Stem Cell Transplantation to Treat Chronic Inflammation and Frailty
Today's open access commentary is a good companion piece to a recent paper covering the use of mesenchymal stem cell therapies to suppress age-related chronic inflammation. These first generation stem cell therapies have proven to be unreliable when it comes to the original goal of regeneration of organ function, but they do reliably reduce excessive inflammation for some months. Transplanted stem cells near all fail to survive and engraft. Some clinics report better results than others on this front, but there is little understanding at present as to why similar cells sources and methodologies can produce wildly different outcomes in different hands. Benefits in most cases arise due to transient signaling by the transplanted cells that changes the behavior of native cells for some time.
The chronic inflammation of aging and physical frailty go hand in hand. Inflammation is disruptive of normal tissue maintenance, both of muscle tissue and in vital organs. Controlling inflammation can produce patient benefits. A great many clinical trials, including those aiming to treat age-related frailty, have been based on this approach of targeting regulatory mechanisms of inflammation. Still, first generation mesenchymal stem cell therapies are not yet as widely used as they might be, most likely due to the continued issues with consistency of outcomes from clinic to clinic and patient to patient. Much remains to be explored regarding the reasons why this variability exists.
Inflammation, a common mechanism in frailty and COVID19, and stem cells as a therapeutic approach
Many research labs have developed cell therapies in search for tissue homeostasis improvement. To date, there are more than 38 clinical trials using stem cells against the effect of aging or frailty, although there are far fewer with mesenchymal stem cells (MSCs). Recently, randomized double blind studies showed that intravenous administration of allogeneic MSCs is safe, renders improved physical performance, and reduces inflammatory markers increased in frailty states.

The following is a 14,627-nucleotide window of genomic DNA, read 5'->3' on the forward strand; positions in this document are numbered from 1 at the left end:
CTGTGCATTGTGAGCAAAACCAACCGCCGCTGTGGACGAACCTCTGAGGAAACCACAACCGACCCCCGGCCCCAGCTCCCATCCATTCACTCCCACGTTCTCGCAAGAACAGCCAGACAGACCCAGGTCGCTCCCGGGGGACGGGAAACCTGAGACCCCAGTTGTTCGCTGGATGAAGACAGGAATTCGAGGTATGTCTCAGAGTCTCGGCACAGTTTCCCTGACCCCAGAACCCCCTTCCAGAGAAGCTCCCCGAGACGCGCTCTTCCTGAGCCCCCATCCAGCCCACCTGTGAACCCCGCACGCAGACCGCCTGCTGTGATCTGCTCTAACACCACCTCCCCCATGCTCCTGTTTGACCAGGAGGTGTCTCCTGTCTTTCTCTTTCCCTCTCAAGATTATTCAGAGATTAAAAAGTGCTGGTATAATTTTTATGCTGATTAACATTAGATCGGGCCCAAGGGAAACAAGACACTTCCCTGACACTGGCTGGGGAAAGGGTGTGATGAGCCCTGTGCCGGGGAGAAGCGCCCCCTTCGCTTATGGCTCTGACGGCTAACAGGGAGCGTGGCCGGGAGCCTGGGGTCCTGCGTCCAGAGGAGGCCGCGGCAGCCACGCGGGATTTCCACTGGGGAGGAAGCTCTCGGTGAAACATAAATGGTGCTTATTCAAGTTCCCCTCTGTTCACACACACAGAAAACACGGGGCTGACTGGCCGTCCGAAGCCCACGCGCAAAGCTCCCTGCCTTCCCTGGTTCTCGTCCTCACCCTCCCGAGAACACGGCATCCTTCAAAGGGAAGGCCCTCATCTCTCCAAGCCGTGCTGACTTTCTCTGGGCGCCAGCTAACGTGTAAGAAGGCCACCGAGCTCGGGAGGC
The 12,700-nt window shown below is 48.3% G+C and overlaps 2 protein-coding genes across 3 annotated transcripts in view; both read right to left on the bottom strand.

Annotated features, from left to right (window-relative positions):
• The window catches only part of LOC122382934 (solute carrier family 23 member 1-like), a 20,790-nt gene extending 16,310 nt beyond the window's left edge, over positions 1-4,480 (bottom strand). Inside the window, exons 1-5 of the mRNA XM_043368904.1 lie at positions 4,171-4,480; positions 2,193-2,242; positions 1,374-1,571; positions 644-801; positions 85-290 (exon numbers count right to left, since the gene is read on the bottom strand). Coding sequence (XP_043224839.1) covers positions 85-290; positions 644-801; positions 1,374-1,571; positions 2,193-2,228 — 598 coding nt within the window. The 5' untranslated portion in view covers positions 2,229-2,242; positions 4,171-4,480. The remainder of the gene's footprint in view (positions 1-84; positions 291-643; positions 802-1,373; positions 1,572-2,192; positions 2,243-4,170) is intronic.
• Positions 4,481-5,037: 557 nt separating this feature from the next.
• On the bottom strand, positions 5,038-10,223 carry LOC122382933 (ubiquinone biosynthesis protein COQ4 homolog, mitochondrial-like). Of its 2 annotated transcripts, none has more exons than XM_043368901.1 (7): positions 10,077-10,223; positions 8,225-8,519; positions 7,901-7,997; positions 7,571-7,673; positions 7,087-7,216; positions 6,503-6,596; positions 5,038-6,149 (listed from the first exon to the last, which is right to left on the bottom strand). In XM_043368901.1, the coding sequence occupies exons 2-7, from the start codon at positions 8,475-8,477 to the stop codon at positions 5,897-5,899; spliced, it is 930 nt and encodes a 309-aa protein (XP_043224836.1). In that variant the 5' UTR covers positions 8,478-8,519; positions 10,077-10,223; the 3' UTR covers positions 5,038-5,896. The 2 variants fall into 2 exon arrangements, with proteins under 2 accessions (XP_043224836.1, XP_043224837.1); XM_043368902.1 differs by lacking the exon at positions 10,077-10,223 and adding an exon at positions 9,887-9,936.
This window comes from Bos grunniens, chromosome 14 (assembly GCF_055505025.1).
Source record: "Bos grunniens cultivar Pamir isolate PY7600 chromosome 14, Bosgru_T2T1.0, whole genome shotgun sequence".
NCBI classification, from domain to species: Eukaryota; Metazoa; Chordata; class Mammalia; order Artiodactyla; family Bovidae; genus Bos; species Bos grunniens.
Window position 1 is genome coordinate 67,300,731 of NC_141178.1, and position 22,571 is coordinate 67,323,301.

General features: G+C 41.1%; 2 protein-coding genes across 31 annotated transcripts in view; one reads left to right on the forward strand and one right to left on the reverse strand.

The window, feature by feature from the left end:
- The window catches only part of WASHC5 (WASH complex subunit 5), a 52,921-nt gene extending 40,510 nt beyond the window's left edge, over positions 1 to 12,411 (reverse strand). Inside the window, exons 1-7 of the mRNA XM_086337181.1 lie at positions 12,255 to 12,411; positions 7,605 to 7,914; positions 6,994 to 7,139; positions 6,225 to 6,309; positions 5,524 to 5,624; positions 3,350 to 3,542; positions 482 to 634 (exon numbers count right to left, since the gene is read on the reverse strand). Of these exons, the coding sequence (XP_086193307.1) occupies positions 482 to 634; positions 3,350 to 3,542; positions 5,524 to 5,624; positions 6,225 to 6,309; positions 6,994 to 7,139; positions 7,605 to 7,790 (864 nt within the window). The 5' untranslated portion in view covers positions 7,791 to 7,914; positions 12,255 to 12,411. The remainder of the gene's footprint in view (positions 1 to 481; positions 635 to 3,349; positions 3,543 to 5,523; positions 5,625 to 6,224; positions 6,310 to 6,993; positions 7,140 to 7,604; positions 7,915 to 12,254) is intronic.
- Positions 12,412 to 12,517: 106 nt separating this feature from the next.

In the first of these trials, 15 patients with mild to moderate frailty were treated with MSCs. This phase 1 study focused on safety evaluating severe adverse effects during 12 months after the injection of 20 to 200 million MSCs. Besides safety, the results showed improvements in physical activity, cognitive hallmarks, and bloodstream TNF-α levels. In phase II (random, double blind with placebo), 30 frailty patients were injected with 100 to 200 million MSCs resulting in positive results in activity hallmarks and several immune biomarkers 6 months after the injection. These studies, together the other trials, support the safety and efficacy of the intravenous injection of allogeneic MSCs from bone marrow against frailty.
The downside of these studies is the lack of consistency among the methodology used, with significant variations in the number of infused cells, cell origin, quality of the donor and their MSCs, and hemocompatibility, all common problems of MSC therapies. Tolerance to these treatments, demonstrated in hundreds of patients in multicenter trials, and the reversion of some parameters compromised in frailty make these therapies a well-founded hope. However, to progress in this approach, the field will need the establishment of new and consistent animal models, as well as a better and systematized diagnosis of frailty conditions through more sensible and validated biomarkers.
In summary, MSC research during the last decades has been a rollercoaster of promises, controversies, and unexpected discoveries, which have changed our perspective of their potential use as a therapy on different human conditions and diseases. We believe that although the original promises have not been met, the intense dedication to their study has opened new alternatives to use their less known paracrine properties on immunomodulation and aging to find new solutions to extremely important challenges of public health, such as the increasing incidence of frailty conditions.
I can't find it now, but a while back I posted a link that claimed that the SC's were eaten by the immune system and that it was this eating newer cells that lowered the immune system response and was the reason for the benefit.
So... Stem Cell Transplantation now plays in the same league (effect wise) as low dose Aspirin and Omega 3s?
it seems they closer to the pro league, though